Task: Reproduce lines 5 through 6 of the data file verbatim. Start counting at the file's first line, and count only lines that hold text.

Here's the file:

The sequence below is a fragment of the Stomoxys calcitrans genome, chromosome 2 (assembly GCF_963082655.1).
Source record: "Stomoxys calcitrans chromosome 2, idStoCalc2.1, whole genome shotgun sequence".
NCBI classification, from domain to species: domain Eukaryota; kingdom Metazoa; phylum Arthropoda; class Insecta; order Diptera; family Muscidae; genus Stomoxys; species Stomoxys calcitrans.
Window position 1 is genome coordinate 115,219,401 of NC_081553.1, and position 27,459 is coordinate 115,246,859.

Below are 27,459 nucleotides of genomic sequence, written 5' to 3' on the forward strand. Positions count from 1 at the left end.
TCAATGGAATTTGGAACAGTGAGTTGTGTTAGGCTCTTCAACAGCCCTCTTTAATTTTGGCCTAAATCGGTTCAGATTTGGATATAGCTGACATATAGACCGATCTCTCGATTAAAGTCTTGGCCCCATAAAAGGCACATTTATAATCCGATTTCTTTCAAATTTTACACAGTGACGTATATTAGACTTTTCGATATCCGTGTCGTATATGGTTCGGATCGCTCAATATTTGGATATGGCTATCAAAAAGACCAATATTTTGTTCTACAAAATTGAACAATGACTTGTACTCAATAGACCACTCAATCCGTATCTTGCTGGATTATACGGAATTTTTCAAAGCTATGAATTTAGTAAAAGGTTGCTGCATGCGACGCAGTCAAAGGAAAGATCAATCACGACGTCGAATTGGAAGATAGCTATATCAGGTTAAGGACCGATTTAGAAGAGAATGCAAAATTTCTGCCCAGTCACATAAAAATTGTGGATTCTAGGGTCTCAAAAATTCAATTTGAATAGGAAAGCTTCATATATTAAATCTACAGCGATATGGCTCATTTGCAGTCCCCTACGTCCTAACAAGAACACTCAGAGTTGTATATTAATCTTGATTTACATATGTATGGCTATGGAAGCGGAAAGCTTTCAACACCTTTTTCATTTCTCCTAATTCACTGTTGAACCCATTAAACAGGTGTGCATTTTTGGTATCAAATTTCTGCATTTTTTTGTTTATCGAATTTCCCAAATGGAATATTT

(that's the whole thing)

Below are 27,459 nucleotides of genomic sequence, written 5' to 3' on the forward strand. Positions count from 1 at the left end.
TCAATGGAATTTGGAACAGTGAGTTGTGTTAGGCTCTTCAACAGCCCTCTTTAATTTTGGCCTAAATCGGTTCAGATTTGGATATAGCTGACATATAGACCGATCTCTCGATTAAAGTCTTGGCCCCATAAAAGGCACATTTATAATCCGATTTCTTTCAAATTTTACACAGTGACGTATATTAGACTTTTCGATATCCGTGTCGTATATGGTTCGGATCGCTCAATATTTGGATATGGCTATCAAAAAGACCAATATTTTGTTCTACAAAATTGAACAATGACTTGTACTCAATAGACCACTCAATCCGTATCTTGCTGGATTATACGGAATTTTTCAAAGCTATGAATTTAGTAAAAGGTTGCTGCATGCGACGCAGTCAAAGGAAAGATCAATCACGACGTCGAATTGGAAGATAGCTATATCAGGTTAAGGACCGATTTAGAAGAGAATGCAAAATTTCTGCCCAGTCACATAAAAATTGTGGATTCTAGGGTCTCAAAAATTCAATTTGAATAGGAAAGCTTCATATATTAAATCTACAGCGATATGGCTCATTTGCAGTCCCCTACGTCCTAACAAGAACACTCAGAGTTGTATATTAATCTTGATTTACATATGTATGGCTATGGAAGCGGAAAGCTTTCAACACCTTTTTCATTTCTCCTAATTCACTGTTGAACCCATTAAACAGGTGTGCATTTTTGGTATCAAATTTCTGCATTTTTTTGTTTATCGAATTTCCCAAATGGAATATTT